5. Conclusions

Since maintaining the accuracy of VDS is crucial to support smart transportation systems, a governmental office regularly manages the deployed VDS. However, the conventional VDS evaluation systems based on video-frame analysis, piezoelectric cables, or lasers have the drawbacks of high installation and maintenance costs, long analysis time, lack of scalability (i.e., difficulty to detect multiple lanes), and lack of objectivity of evaluation. To alleviate the aforementioned drawbacks of the conventional systems, this paper proposed an overall system architecture for a Portable Vehicle Detector Evaluation System (PES) based on wireless sensor networks. The paper describes the customized two-tiered network architecture including Light Weight MAC (LW-MAC), Level-based Static Routing (LSR), and time synchronization scheme, as well as the vehicle detection algorithm. Based on a field implementation of PES, it was demonstrated by extensive evaluations to produce accurate traffic information such as volume count, speed, and occupancy. Especially, PES was evaluated to measure volume count and speed at the accuracy of 99% and 98%, respectively. Future work includes the improvement of accuracy of the measured traffic information as well as the improved time synchronization protocol with piggy-backing the time synchronization information to the detection packet.


This research was supported by the Daegu University Research Grant, 2010. We express our thanks to Daeyoung Kim of KAIST, Myeonggyun Lim, Seungchan Shin, Youngjin Kwon of SNR, and Gyeongchan Jang of KICT who gave us invaluable comments on the research project and this manuscript.


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Figure 1. (a) Overall system description (b) System description with network connections.
Figure 1. (a) Overall system description (b) System description with network connections.
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Figure 2. Network architecture of TSN.
Figure 2. Network architecture of TSN.
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Figure 3. Addressing Scheme for Level-based Static Routing.
Figure 3. Addressing Scheme for Level-based Static Routing.
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Figure 4. Timing diagram of the synchronization procedure of T-Sensor nodes to the T-sink node.
Figure 4. Timing diagram of the synchronization procedure of T-Sensor nodes to the T-sink node.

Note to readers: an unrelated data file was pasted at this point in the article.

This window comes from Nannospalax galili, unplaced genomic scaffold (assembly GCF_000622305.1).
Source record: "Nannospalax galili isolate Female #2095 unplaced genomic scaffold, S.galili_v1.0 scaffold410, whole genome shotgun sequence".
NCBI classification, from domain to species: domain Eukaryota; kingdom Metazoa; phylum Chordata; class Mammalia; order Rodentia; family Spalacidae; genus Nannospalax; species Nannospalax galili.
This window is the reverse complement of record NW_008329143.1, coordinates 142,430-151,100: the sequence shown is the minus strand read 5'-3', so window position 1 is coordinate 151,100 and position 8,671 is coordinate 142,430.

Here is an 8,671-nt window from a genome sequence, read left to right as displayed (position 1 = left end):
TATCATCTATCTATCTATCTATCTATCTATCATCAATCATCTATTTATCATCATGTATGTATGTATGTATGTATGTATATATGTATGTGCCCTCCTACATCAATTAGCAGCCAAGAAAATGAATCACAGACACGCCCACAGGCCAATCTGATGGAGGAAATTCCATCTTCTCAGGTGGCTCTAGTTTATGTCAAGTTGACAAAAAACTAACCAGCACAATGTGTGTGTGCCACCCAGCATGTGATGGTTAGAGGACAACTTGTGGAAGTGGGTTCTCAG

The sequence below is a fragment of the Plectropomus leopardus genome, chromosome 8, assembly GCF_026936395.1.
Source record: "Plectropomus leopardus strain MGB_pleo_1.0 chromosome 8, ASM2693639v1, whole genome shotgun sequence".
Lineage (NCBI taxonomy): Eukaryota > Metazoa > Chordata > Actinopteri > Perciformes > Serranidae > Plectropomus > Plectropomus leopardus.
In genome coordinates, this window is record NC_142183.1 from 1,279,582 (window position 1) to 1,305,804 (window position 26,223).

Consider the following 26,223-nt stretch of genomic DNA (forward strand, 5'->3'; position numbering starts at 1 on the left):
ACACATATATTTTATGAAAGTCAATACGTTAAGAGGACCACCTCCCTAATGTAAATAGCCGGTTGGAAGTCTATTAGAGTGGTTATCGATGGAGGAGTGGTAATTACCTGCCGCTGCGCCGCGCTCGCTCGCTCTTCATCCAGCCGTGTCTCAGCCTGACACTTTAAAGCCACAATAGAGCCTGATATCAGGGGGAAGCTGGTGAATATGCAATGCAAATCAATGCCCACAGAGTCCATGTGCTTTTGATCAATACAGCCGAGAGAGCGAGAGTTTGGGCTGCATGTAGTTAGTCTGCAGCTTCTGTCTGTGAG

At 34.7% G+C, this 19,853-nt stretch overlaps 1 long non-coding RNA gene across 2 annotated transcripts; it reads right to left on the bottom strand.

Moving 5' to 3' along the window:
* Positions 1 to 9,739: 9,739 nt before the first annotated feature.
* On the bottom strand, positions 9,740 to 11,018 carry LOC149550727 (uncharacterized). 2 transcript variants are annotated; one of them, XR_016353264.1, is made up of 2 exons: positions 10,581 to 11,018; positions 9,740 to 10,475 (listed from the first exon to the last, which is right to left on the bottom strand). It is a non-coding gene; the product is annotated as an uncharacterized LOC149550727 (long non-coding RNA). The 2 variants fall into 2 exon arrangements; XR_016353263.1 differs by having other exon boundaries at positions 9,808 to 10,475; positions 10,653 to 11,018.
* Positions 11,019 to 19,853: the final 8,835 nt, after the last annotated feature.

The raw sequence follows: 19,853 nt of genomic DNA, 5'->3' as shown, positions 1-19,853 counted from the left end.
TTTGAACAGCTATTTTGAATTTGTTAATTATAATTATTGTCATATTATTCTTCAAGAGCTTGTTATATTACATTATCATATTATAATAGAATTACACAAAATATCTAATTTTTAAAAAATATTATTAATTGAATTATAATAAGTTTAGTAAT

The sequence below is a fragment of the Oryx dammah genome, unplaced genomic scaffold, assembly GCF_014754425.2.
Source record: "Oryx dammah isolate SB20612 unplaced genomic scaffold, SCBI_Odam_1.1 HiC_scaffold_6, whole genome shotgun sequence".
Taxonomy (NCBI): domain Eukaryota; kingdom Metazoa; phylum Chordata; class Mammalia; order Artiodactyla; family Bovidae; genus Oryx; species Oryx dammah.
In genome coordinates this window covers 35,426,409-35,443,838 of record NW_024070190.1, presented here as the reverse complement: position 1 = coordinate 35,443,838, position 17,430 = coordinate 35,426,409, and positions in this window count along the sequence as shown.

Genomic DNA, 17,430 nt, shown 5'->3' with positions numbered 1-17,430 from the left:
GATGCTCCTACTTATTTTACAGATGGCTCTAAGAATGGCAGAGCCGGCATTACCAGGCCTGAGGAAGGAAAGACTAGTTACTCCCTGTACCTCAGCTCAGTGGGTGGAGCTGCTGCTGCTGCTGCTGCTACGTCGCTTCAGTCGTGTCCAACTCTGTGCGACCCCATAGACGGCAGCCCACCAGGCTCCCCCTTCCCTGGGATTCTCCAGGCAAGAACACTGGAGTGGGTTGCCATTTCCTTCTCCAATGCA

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Figure 5. Procedure for T-Sensor node to synchronize its local software time tick to the received Sync_Req broadcast message.
Figure 5. Procedure for T-Sensor node to synchronize its local software time tick to the received Sync_Req broadcast message.
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Figure 6. Overall operation procedure of T-Sensor node S/W.
Figure 6. Overall operation procedure of T-Sensor node S/W.
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Figure 7. Overall flow of event detection in a T-Sensor node.
Figure 7. Overall flow of event detection in a T-Sensor node.
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Figure 8. Refined data, D(k), gathered by prototype hardware.
Figure 8. Refined data, D(k), gathered by prototype hardware.
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Figure 9. TAR, TACCR0 register alignment for synchronized periodic timer interrupt in two different T-Sensor nodes.
Figure 9. TAR, TACCR0 register alignment for synchronized periodic timer interrupt in two different T-Sensor nodes.
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Figure 10. TAR, TACCR0 register alignment for synchronized periodic timer interrupt in 2 T-Sensor nodes.
Figure 10. TAR, TACCR0 register alignment for synchronized periodic timer interrupt in 2 T-Sensor nodes.
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Figure 11. Indoor testbed for evaluating reliability.
Figure 11. Indoor testbed for evaluating reliability.
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Figure 12. PES under evaluation in the KICT ITS performance evaluation center.
Figure 12. PES under evaluation in the KICT ITS performance evaluation center.
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Table 1. Requirements for a new portable evaluation system.
Table 1. Requirements for a new portable evaluation system.
CostCheaper than the existing instruments